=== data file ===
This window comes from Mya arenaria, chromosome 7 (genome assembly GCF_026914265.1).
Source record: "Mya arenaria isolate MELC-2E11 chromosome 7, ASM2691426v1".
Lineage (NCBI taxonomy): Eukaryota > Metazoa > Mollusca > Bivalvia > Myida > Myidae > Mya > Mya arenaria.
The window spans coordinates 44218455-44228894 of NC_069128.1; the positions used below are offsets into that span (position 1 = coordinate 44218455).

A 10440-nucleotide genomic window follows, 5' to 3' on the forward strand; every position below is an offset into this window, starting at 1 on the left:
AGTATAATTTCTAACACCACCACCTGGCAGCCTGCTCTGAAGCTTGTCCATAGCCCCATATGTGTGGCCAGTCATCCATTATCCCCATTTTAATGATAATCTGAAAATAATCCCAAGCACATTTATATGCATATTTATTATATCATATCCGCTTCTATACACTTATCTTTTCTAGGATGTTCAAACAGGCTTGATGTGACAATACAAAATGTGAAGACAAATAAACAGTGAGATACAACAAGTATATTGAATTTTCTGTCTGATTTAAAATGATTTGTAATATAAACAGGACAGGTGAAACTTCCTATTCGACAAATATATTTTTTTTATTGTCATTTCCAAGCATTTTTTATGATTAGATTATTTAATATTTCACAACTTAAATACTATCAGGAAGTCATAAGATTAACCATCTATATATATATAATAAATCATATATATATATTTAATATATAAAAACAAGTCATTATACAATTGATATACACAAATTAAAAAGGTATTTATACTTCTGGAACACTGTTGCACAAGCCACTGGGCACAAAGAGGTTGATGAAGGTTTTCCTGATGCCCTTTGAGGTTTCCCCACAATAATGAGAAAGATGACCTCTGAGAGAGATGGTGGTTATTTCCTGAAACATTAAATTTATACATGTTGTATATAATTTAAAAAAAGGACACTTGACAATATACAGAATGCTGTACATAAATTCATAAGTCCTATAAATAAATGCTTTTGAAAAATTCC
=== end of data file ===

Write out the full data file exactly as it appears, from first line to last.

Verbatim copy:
This window comes from Mya arenaria, chromosome 7 (genome assembly GCF_026914265.1).
Source record: "Mya arenaria isolate MELC-2E11 chromosome 7, ASM2691426v1".
Lineage (NCBI taxonomy): Eukaryota > Metazoa > Mollusca > Bivalvia > Myida > Myidae > Mya > Mya arenaria.
The window spans coordinates 44218455-44228894 of NC_069128.1; the positions used below are offsets into that span (position 1 = coordinate 44218455).

A 10440-nucleotide genomic window follows, 5' to 3' on the forward strand; every position below is an offset into this window, starting at 1 on the left:
AGTATAATTTCTAACACCACCACCTGGCAGCCTGCTCTGAAGCTTGTCCATAGCCCCATATGTGTGGCCAGTCATCCATTATCCCCATTTTAATGATAATCTGAAAATAATCCCAAGCACATTTATATGCATATTTATTATATCATATCCGCTTCTATACACTTATCTTTTCTAGGATGTTCAAACAGGCTTGATGTGACAATACAAAATGTGAAGACAAATAAACAGTGAGATACAACAAGTATATTGAATTTTCTGTCTGATTTAAAATGATTTGTAATATAAACAGGACAGGTGAAACTTCCTATTCGACAAATATATTTTTTTTATTGTCATTTCCAAGCATTTTTTATGATTAGATTATTTAATATTTCACAACTTAAATACTATCAGGAAGTCATAAGATTAACCATCTATATATATATAATAAATCATATATATATATTTAATATATAAAAACAAGTCATTATACAATTGATATACACAAATTAAAAAGGTATTTATACTTCTGGAACACTGTTGCACAAGCCACTGGGCACAAAGAGGTTGATGAAGGTTTTCCTGATGCCCTTTGAGGTTTCCCCACAATAATGAGAAAGATGACCTCTGAGAGAGATGGTGGTTATTTCCTGAAACATTAAATTTATACATGTTGTATATAATTTAAAAAAAGGACACTTGACAATATACAGAATGCTGTACATAAATTCATAAGTCCTATAAATAAATGCTTTTGAAAAATTCC